52 Weeks of Cooking: Week 32 – Your Favorites

November 10 , 2014 by: Marga Munson 52 Weeks of Cooking, Main Dish, Money Savers

Wow. Sorry for kind of falling off the planet for a bit there guys. It’s been a crazy time. Let me keep it short and simple; cancer is a real bitch, but gamma knife radiation is pretty amazing. Enough said, let’s talk about food!

Have you ever gone out to a fancy ass steakhouse and ordered a beautiful steak and then winced when the check came? No more my lovelies! Week 32 of the challenge was to cook your favorite anything. Umm hello…let’s make a steak!

Mike and I have been gotten really freaking good at making steak at home. This is a good thing. Considering the first steak I made him (Valentine’s Day 2010) turned into a disaster that we both choked down, we have made some really fantastic progress. Now, all it takes for a perfect steak in the convenience of our home are some very simple tools.

First, if you don’t already have a cast iron pan, it’s time to get one. They are not that expensive (check out Amazon, or your local hardware store!) and when properly cared for, they will last for generations. Seriously. This is like, hand me down heaven.

Next, you will need a beautiful steak. We typically shop at Stater Brothers for our meat and have always been happy with the quality. The price isn’t too shabby either. Usually we will wait until rib-eye (our preferred cut) goes on sale to about $5 or $6 a pound and get several to freeze. This way, if the “I need a steak right now” mood hits, we are ready to go!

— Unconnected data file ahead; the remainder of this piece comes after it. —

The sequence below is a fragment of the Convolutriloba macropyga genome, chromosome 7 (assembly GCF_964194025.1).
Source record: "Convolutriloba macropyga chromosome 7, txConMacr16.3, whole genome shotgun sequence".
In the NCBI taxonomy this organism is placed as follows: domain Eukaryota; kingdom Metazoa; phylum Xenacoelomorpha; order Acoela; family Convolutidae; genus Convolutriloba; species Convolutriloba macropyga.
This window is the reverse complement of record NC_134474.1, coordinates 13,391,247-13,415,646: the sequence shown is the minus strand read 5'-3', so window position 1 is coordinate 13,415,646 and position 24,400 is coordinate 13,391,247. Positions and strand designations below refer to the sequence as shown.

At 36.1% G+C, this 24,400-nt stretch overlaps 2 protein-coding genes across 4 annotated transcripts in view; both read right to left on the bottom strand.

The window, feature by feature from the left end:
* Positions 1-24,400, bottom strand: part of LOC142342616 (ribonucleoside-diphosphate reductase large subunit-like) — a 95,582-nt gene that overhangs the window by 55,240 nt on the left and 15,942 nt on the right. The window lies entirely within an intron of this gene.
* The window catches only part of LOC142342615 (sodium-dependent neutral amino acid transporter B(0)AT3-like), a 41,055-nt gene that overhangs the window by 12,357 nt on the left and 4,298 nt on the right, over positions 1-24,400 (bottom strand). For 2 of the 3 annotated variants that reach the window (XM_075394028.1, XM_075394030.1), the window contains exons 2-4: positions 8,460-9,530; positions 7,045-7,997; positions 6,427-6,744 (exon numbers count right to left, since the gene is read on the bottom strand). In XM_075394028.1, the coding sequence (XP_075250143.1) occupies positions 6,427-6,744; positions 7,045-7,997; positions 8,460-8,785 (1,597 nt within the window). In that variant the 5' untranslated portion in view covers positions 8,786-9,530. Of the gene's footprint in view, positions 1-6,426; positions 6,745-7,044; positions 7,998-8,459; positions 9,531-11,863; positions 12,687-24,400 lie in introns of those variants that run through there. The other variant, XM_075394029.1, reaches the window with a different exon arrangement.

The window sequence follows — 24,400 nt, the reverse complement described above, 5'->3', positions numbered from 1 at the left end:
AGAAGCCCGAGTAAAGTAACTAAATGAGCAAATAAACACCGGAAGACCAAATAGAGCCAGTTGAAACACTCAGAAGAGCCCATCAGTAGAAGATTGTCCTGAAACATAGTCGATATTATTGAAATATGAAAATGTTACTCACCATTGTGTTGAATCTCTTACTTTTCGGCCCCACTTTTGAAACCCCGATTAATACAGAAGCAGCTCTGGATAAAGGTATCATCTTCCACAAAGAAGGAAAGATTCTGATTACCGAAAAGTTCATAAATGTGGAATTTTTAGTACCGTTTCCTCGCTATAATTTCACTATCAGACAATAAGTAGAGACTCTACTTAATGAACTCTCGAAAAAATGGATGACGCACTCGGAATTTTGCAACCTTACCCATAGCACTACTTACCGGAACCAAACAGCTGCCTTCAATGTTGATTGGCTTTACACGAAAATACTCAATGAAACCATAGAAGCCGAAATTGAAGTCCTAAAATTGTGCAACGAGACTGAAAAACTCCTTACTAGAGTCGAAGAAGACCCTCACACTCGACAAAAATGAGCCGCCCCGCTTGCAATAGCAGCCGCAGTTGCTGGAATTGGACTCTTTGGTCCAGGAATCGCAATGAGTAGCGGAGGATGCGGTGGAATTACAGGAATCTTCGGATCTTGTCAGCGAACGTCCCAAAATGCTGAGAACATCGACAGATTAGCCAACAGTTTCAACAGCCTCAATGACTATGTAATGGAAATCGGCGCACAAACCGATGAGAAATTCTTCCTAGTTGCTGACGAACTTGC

The rest of the implements are as follows: sea salt, freshly ground black pepper, canola oil, tongs, and a timer.

We again went to Alton Brown for guidance on our quest for the perfect homemade steak. His method of searing over high heat and finishing the meat in the oven is simple, effective and turns out perfectly cooked steak time after time. We have adjusted the cook time to get our desired doneness, but this recipe for Seared Ribeye is a great place to start.

When you’re ready to eat, you will have something that looks like this:



Here we served it with a curried cous cous, and a cauliflower “cous cous” salad. And don’t get all judgy! Mike and I split one rib-eye, so it’s not like I ate that entire thing myself. Although I definitely could have, it’s so damn good. Once the steak is done and rested, its up to you to top it. Mike and I love bleu cheese butter on top. It’s a little taste of heaven. You could always saute up some onions in the cast iron, then deglaze with some red wine and pour that shit on top. All good options. All delicious.



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